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Cybersecurity and Data Breaches

This archive displays posts tagged as relevant to cybersecurity and data breach issues. You may also be interested in the following pages:

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Blowing the Whistle on Data Breaches and Cybersecurity Flaws

Posted  06/14/19
Computer Security Profession Sitting at Her Computer Desk
With increasing dependence on technology, cybersecurity has emerged as a critical issue for customers, investors, and government regulators. Data breaches and other cybersecurity incidents can have devastating effects. In 2018, the Council of Economic Advisers estimated that malicious cyber activity cost the U.S. economy up to $109 billion dollars in 2016 alone. Typically, the public only learns of such flaws and...

Whistleblowers Needed to Stop Secret Kickbacks, Bribes, Overcharging, and False Costs in E-Rate, Lifeline, Connect America, and Rural Healthcare programs

Posted  06/7/19
By Jessica T. Moore
Large broadband cable bales awaiting installation on rural road.
The FCC disburses billions of dollars every year for its massive Universal Service Fund (USF) and its laudable mission to promote telephone and internet access to all U.S. persons regardless of income and location. This massive pot of government money attracts a commensurate measure of opportunists seeking to defraud these well-meaning programs.

What is the Universal Service Fund?

The Universal Service Fund...

May 23, 2019

Sixteen states have reached a settlement with the Medical Informatics Engineering and NoMoreClipboard, LLC, which have agreed to pay $900,000 to resolve allegations that the companies violated the Health Insurance Portability and Accountability Act (HIPAA), unfair and deceptive practice laws, notice of data breach statutes, and state personal information protection laws. The companies provide patient portals to healthcare providers, enabling patients to access their health records. Hackers allegedly infiltrated the companies' servers in May 2015, stealing the information of more than 3.9 million individuals. A consent judgment with specific compliance agreements was also entered by the court.  FL; NC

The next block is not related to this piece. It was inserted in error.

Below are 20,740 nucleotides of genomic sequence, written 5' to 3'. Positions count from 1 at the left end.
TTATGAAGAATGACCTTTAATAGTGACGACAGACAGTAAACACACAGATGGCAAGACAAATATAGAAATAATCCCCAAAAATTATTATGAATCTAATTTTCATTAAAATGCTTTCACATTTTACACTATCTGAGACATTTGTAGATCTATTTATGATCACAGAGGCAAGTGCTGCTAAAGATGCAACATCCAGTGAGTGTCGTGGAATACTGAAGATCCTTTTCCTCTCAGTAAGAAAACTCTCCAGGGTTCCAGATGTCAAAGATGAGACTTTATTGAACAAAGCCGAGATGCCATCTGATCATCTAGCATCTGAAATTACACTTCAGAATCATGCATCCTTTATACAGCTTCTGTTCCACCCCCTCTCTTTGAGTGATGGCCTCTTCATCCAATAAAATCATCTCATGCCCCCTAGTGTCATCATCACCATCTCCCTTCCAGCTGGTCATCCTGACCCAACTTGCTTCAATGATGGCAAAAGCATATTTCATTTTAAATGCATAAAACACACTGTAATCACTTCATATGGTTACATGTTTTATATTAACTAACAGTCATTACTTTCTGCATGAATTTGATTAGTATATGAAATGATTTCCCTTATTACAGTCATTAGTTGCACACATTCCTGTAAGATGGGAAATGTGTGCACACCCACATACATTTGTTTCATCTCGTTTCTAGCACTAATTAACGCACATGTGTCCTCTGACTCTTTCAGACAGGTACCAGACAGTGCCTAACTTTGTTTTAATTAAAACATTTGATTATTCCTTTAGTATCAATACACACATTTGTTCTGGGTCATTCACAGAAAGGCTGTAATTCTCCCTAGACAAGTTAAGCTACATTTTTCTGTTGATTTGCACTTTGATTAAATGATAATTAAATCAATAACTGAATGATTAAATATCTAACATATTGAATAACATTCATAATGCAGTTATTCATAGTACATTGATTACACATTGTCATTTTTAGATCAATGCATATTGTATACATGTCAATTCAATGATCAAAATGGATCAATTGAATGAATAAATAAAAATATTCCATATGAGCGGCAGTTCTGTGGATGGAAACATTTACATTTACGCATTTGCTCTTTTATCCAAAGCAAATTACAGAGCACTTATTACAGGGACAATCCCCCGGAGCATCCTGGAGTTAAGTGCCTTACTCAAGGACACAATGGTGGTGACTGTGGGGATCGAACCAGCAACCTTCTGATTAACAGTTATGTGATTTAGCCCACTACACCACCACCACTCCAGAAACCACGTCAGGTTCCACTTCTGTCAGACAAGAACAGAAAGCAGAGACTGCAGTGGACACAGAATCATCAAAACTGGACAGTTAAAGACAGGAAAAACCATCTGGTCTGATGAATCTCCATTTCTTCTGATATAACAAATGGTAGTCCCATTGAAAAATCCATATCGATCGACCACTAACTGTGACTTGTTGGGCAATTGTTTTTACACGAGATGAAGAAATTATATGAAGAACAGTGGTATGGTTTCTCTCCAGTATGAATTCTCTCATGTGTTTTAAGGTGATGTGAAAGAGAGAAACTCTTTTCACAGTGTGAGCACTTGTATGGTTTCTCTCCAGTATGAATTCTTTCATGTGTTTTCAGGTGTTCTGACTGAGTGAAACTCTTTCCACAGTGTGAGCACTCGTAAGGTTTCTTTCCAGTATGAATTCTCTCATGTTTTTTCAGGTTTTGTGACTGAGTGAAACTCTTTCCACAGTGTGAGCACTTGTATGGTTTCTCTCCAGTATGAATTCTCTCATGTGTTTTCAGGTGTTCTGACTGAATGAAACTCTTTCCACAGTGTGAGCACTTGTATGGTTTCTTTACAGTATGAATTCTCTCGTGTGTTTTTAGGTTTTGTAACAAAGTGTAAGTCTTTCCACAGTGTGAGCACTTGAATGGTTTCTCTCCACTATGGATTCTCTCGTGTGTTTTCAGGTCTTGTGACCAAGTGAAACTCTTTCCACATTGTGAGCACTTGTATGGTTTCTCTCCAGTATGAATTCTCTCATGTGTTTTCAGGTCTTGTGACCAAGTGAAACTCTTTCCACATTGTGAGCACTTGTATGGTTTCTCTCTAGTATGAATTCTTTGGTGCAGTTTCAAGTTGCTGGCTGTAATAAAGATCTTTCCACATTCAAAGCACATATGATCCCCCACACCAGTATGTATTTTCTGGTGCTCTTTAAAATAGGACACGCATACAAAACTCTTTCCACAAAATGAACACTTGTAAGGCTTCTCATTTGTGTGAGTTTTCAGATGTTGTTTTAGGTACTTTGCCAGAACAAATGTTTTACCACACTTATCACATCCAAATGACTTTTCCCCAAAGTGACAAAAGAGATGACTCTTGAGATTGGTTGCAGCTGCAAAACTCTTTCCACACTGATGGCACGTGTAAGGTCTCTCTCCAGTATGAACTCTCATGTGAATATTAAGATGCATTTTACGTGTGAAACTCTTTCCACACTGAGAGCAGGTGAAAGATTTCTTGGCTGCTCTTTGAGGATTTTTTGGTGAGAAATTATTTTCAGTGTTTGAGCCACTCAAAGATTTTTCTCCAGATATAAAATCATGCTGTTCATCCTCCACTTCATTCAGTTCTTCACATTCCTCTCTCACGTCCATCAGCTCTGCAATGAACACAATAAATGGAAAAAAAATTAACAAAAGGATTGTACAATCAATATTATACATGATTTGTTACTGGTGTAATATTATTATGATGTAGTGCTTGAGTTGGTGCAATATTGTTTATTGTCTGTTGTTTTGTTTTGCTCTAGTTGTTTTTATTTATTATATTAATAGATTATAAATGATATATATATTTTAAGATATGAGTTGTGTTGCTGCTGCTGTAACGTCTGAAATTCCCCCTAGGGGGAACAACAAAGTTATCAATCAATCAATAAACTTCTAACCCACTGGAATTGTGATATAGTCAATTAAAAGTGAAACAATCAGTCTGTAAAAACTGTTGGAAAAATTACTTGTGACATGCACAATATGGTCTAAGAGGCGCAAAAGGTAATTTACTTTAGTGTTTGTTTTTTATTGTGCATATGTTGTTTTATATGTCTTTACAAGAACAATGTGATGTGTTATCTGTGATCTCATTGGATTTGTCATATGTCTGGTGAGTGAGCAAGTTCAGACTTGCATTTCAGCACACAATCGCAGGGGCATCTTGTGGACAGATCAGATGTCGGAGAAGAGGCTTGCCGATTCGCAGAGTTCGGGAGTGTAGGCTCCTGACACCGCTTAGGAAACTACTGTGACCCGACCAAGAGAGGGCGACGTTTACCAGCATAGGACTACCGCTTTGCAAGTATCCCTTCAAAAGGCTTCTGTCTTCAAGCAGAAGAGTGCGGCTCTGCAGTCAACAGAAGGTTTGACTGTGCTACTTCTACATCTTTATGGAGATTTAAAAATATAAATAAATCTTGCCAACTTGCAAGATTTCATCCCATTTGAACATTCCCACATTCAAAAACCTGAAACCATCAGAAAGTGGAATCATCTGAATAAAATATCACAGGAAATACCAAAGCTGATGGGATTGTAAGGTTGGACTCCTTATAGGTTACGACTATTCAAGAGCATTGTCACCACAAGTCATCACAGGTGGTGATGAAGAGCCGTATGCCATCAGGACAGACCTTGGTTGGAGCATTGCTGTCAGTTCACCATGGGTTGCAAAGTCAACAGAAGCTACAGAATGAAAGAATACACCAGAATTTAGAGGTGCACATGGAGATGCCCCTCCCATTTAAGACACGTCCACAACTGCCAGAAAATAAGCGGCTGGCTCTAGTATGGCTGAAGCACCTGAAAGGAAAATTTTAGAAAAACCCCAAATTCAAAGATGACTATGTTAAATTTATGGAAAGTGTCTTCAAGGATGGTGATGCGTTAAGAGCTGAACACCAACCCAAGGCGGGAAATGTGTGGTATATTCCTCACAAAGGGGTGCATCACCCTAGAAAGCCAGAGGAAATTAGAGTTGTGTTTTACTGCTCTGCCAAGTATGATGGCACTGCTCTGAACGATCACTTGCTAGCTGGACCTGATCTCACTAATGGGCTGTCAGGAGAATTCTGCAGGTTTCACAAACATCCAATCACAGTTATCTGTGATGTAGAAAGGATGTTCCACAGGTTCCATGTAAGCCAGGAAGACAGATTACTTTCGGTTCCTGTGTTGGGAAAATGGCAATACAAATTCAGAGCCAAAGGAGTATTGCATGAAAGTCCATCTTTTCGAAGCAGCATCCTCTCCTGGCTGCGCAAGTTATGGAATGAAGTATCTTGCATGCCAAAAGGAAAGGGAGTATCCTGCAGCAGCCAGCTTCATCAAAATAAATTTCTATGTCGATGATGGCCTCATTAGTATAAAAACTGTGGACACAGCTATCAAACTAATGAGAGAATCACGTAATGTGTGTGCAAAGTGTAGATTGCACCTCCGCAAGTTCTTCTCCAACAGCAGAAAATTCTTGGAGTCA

Catch of the Week — DOJ Settles False Claims Act Case Against Cybersecurity Company

Posted  04/18/19
Hand Above Passcode Locked Phone
Last week, the Department of Justice announced that Fortinet, Inc., a Silicon Valley-based cybersecurity company, has agreed to pay more than half a million dollars to resolve allegations that it lied about its compliance with the federal Trade Agreements Act (TAA). The allegations were brought to the government’s attention through a False Claims Act lawsuit filed by a whistleblower who worked in Fortinet’s...

2018 Whistleblower of the Year Candidate – Cambridge Analytica Whistleblower Christopher Wylie

Posted  01/4/19
Christopher Wylie at outdoors protest speaking into megaphone
In 2013, American author Dave Eggers published The Circle, a novel chronicling the adventures of a technology worker at a powerful Internet company. The company collects heaps of information about its subscribers and uses it in all aspects of their lives: it finds missing persons within minutes, monitors individual medical conditions, and even tries to use data to require people to vote on Election Day. The...

Question of the Week — Should Whistleblowers Receive Rewards for Exposing Data Breaches?

Posted  10/17/18